International audience; Background: Epistemic injustices are increasingly decried in global health. This study aims to investigate whether the source of knowledge influences the perception of that knowledge and the willingness to use it in francophone African health policy-making context. Methods: The study followed a randomized experimental design in which participants were randomly assigned to one of seven policy briefs that were designed with the same scientific content but with different organizations presented as authors. Each organization was representative of financial, scientific or moral authority. For each type of authority, two organizations were proposed: one North American or European, and the other African. Results: The initial models showed that there was no significant association between the type of authority or the location of the authoring organization and the two outcomes (perceived quality and reported instrumental use). Stratified analyses highlighted that policy briefs signed by the African donor organization (financial authority) were perceived to be of higher quality than policy briefs signed by the North American/European donor organization. For both perceived quality and reported instrumental use, these analyses found that policy briefs signed by the African university (scientific authority) were associated with lower scores than policy briefs signed by the North American/European university. Conclusions: The results confirm the significant influence of sources on perceived global health knowledge and the intersectionality of sources of influence. This analysis allows us to learn more about organizations in global health leadership, and to reflect on the implications for knowledge translation practices.; Contexte : Les injustices épistémiques sont de plus en plus décriées dans le domaine de la santé mondiale. Cette étude vise à déterminer si la source des connaissances influence la perception de ces connaissances et la volonté de les utiliser. Méthodes : L’étude suit un devis expérimental randomisé dans lequel les participant·es ont été assigné·es au hasard à l'une des sept notes politiques conçues avec le même contenu scientifique, mais avec différentes organisations présentées comme autrices. Chaque organisation était représentative d'une autorité financière, scientifique ou morale. Pour chaque type d'autorité, deux organisations étaient proposées : l'une nord-américaine ou européenne, l'autre africaine. Résultats : Les résultats montrent que le type d’autorité et la localisation des organisations autrices ne sont pas significativement associés à la qualité perçue et à l’utilisation instrumentale déclarée. Toutefois, des interactions entre le type d’autorité et la localisation étaient significatives. Ainsi, les analyses stratifiées ont mis en évidence que pour la qualité perçue, les notes de politique signées par l'organisme bailleur (autorité financière) africain obtenaient de meilleurs scores que les notes de politique signées par l’organisme bailleur nord-américain / européen. Tant pour la qualité perçue que pour l'utilisation instrumentale déclarée, ces analyses stratifiées ont révélé que les notes de politique signées par l'université africaine (autorité scientifique) étaient associées à des scores plus faibles que les notes de politique signées par l'université nord-américaine/européenne. Interprétation : Les résultats confirment l'influence significative des sources sur la perception des connaissances en santé mondiale et rappellent l’intersectionnalité de l’influence des sources d’autorité. Cette analyse nous permet à la fois d'en apprendre davantage sur les organisations qui dominent la scène de la gouvernance mondiale en santé et de réfléchir aux implications pour les pratiques d'application des connaissances.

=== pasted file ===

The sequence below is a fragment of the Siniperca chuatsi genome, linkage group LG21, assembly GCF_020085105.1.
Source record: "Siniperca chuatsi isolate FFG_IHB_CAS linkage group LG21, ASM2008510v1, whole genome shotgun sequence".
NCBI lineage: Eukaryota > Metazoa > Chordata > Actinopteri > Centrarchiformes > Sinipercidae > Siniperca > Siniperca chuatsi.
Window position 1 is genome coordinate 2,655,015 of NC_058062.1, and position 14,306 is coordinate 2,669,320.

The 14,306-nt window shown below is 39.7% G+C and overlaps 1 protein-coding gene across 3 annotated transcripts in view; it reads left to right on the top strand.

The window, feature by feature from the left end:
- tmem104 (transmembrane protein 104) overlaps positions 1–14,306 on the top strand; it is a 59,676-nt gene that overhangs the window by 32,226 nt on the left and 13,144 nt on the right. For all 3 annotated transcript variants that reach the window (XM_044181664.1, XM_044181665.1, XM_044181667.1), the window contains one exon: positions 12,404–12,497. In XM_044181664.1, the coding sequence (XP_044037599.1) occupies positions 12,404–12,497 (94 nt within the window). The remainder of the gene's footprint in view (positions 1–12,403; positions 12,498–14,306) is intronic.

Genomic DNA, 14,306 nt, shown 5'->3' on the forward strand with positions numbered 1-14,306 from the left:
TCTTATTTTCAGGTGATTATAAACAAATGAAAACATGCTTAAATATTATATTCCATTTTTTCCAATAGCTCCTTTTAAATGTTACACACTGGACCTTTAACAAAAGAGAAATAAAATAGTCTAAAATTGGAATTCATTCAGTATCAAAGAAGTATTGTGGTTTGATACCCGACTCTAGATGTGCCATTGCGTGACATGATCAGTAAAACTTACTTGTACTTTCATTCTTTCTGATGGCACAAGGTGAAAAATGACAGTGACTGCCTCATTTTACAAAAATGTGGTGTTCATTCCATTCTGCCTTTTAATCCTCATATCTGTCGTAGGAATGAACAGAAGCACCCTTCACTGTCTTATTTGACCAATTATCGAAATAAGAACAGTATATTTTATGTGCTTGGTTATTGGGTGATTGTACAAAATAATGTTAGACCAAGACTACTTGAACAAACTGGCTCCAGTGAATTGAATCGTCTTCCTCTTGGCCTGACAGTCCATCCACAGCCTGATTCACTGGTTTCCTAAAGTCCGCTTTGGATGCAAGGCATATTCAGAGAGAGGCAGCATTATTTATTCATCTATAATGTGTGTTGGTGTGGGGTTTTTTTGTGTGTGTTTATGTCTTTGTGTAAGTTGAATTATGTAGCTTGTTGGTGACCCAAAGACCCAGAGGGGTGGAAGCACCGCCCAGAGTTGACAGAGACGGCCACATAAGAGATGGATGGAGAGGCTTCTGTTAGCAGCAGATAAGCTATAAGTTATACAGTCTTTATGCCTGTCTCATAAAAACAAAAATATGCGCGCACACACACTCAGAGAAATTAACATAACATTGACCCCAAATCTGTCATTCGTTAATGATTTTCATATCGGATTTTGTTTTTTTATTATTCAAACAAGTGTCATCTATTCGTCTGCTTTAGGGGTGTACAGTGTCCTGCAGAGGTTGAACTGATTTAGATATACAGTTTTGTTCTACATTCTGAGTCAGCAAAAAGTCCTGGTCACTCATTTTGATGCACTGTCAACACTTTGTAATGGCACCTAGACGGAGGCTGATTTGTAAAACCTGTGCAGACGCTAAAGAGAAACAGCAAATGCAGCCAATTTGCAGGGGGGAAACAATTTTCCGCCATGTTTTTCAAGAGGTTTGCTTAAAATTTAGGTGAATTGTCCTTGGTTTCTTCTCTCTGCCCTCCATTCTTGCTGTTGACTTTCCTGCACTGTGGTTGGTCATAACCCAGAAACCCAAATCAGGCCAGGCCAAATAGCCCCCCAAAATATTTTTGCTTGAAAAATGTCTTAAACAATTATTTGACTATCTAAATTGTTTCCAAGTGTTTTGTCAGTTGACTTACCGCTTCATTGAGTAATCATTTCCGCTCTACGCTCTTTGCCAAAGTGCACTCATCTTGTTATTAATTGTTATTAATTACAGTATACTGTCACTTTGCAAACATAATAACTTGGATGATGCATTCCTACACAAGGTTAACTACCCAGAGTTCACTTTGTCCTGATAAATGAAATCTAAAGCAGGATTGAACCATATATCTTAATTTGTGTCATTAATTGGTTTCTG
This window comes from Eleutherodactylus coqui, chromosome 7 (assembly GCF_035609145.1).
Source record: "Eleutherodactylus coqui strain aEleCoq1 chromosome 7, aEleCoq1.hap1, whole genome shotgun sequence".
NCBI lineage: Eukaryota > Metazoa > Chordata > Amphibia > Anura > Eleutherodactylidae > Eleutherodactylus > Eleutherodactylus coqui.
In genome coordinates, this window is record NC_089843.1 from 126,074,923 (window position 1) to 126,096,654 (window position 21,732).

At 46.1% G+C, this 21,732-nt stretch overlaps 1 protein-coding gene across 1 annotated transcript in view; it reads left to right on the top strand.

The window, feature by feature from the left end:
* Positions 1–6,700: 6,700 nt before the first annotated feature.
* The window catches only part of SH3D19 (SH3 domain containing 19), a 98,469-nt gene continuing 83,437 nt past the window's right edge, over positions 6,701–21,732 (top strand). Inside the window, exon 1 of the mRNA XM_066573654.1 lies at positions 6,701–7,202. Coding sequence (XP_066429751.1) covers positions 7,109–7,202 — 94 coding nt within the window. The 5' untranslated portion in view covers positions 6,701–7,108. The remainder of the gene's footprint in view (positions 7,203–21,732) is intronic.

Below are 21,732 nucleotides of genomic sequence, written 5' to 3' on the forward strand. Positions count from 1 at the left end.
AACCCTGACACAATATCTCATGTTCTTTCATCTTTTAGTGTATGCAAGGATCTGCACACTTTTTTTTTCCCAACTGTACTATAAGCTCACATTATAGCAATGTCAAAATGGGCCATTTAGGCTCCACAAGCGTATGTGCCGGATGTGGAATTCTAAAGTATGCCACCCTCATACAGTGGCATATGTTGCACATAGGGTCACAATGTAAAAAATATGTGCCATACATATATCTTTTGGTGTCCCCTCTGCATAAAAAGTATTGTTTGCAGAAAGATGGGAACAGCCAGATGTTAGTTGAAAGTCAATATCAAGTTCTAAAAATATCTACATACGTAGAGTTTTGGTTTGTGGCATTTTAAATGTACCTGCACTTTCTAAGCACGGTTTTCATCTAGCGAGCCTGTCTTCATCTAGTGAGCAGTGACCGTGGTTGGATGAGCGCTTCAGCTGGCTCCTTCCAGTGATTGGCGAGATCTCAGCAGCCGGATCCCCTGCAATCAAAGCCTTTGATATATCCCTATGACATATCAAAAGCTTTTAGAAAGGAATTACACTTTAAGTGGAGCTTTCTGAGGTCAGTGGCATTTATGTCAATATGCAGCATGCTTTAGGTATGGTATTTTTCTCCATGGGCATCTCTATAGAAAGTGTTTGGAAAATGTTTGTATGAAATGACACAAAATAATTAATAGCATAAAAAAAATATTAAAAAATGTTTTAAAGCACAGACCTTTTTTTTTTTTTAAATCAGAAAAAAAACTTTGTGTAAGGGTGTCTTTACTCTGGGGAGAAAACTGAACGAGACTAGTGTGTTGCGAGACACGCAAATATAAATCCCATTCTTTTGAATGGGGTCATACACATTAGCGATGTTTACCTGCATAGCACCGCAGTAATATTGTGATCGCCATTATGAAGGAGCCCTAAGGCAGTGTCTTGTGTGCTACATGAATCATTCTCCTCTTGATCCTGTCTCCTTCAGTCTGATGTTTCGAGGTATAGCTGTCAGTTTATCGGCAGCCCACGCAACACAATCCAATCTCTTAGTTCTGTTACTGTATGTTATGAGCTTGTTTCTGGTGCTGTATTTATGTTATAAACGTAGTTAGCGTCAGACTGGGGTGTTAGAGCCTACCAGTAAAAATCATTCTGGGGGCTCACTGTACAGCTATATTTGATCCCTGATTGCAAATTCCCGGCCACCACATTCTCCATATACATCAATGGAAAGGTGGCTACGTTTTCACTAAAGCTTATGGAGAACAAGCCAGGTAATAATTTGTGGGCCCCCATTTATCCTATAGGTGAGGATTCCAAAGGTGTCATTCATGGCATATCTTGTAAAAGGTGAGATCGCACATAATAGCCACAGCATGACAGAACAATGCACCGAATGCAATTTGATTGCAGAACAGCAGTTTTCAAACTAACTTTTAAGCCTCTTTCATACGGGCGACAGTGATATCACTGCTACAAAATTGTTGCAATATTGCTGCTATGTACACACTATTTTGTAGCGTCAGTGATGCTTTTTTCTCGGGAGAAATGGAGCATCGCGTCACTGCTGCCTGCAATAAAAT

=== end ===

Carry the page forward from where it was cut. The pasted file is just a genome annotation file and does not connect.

• Open Access
    Authors: 
    Alissa Papadopoulos; Emily S. Nichols; Yalda Mohsenzadeh; Isabelle Giroux; Michelle F. Mottola; Ryan J. Van Lieshout; Emma G. Duerden;
    Publisher: Research Square Platform LLC
    Country: Canada